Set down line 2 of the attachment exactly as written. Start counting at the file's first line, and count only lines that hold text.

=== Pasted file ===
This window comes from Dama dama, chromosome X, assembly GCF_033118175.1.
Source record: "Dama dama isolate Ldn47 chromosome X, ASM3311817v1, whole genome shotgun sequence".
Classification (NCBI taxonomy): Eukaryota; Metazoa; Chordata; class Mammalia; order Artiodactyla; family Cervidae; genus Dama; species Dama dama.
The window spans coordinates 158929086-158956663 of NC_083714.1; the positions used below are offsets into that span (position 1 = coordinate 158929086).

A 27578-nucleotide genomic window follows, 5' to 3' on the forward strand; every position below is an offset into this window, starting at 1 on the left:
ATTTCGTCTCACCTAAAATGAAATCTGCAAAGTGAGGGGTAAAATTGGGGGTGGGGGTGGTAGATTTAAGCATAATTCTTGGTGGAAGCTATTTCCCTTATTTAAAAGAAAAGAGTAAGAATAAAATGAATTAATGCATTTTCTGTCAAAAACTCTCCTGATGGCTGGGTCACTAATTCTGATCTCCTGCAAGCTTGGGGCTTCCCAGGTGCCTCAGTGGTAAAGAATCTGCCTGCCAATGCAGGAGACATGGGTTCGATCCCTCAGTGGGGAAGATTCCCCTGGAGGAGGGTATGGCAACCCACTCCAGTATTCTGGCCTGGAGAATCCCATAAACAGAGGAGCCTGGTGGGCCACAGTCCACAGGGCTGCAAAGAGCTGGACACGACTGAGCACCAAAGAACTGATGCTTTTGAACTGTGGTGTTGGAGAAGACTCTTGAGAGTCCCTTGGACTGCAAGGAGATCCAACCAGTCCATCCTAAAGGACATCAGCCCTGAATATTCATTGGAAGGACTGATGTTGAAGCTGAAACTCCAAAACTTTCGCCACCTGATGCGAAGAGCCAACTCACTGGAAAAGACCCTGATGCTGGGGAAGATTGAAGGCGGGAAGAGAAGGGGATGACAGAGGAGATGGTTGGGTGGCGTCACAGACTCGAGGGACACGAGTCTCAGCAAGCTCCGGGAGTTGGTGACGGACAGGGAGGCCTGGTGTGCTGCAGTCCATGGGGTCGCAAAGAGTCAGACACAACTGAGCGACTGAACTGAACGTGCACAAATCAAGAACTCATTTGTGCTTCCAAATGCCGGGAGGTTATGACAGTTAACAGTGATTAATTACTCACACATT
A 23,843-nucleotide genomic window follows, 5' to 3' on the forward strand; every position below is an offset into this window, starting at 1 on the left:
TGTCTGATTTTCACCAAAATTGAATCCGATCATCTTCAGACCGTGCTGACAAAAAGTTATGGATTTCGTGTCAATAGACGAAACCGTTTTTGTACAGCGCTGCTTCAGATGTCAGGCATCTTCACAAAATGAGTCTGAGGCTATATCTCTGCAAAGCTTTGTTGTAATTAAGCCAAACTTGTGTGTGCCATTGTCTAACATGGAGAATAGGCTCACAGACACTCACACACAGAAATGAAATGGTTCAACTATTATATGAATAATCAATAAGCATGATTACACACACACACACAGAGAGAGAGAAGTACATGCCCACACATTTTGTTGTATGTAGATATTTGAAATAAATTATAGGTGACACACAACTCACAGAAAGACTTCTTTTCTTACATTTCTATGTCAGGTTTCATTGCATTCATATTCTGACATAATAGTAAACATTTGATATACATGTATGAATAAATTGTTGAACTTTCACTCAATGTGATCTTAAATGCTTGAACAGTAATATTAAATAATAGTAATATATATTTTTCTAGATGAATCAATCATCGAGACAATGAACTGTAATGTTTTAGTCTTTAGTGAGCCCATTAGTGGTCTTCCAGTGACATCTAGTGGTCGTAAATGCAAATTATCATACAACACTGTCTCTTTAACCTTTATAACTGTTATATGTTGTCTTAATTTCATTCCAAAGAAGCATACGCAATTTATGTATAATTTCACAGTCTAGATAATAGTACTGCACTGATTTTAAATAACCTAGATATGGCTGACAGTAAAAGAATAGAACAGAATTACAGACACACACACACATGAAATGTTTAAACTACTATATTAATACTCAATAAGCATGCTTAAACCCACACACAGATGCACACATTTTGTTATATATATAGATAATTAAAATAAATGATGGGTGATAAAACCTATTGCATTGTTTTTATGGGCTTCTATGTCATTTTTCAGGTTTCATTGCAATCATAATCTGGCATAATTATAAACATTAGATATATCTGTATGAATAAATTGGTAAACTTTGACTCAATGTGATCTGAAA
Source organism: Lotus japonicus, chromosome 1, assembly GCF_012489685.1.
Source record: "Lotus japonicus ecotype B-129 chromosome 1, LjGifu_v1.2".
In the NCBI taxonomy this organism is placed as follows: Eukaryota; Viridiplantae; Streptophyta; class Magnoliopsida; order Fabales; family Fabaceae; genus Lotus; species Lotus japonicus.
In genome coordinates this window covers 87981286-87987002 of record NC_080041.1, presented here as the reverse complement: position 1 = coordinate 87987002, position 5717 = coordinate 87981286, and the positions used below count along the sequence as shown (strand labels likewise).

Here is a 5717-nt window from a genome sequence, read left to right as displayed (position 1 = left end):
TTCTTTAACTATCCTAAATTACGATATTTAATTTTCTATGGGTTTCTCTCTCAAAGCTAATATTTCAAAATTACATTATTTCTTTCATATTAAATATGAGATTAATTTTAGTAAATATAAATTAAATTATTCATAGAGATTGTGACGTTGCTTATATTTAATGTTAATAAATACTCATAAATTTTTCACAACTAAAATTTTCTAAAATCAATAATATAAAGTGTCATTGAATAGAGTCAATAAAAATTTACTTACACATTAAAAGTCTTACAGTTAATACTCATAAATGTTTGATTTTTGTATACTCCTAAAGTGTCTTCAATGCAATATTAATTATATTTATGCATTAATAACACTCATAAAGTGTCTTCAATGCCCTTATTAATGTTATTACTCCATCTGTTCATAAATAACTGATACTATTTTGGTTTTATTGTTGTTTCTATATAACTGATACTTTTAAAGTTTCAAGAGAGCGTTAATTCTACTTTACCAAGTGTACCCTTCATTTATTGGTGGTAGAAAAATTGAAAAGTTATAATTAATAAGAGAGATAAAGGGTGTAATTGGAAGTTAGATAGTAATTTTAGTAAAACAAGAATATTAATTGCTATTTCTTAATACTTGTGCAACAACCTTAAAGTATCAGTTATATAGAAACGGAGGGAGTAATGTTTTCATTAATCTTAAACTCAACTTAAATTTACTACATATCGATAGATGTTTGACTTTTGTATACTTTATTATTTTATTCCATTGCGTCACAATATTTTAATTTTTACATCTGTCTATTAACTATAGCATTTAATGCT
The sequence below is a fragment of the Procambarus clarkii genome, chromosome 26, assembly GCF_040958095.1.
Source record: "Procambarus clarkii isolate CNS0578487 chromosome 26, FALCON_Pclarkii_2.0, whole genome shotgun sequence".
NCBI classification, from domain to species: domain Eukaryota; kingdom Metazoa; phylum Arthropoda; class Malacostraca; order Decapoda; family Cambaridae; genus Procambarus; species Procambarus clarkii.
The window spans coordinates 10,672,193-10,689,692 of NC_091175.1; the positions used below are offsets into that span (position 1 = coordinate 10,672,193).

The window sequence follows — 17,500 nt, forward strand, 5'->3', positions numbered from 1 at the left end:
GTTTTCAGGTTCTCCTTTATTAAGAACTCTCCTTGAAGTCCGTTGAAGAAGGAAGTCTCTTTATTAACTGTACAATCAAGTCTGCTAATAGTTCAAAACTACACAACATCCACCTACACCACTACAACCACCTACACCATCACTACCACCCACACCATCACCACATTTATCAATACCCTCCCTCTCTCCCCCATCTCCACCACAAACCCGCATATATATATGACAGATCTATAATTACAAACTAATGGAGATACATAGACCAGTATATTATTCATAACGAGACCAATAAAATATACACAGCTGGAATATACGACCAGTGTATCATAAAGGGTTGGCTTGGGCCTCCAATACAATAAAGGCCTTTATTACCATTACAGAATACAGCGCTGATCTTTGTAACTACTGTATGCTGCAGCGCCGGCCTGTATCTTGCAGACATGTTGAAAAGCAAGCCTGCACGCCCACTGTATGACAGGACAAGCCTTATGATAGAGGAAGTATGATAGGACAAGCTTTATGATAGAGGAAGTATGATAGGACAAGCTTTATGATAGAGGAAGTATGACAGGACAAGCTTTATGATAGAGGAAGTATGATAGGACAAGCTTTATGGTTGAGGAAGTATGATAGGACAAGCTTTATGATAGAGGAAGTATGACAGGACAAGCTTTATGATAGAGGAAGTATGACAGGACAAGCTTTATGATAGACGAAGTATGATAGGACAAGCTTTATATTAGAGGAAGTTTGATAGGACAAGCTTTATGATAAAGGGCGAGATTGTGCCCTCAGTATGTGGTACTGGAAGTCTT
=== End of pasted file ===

Source record: "Dama dama isolate Ldn47 chromosome X, ASM3311817v1, whole genome shotgun sequence".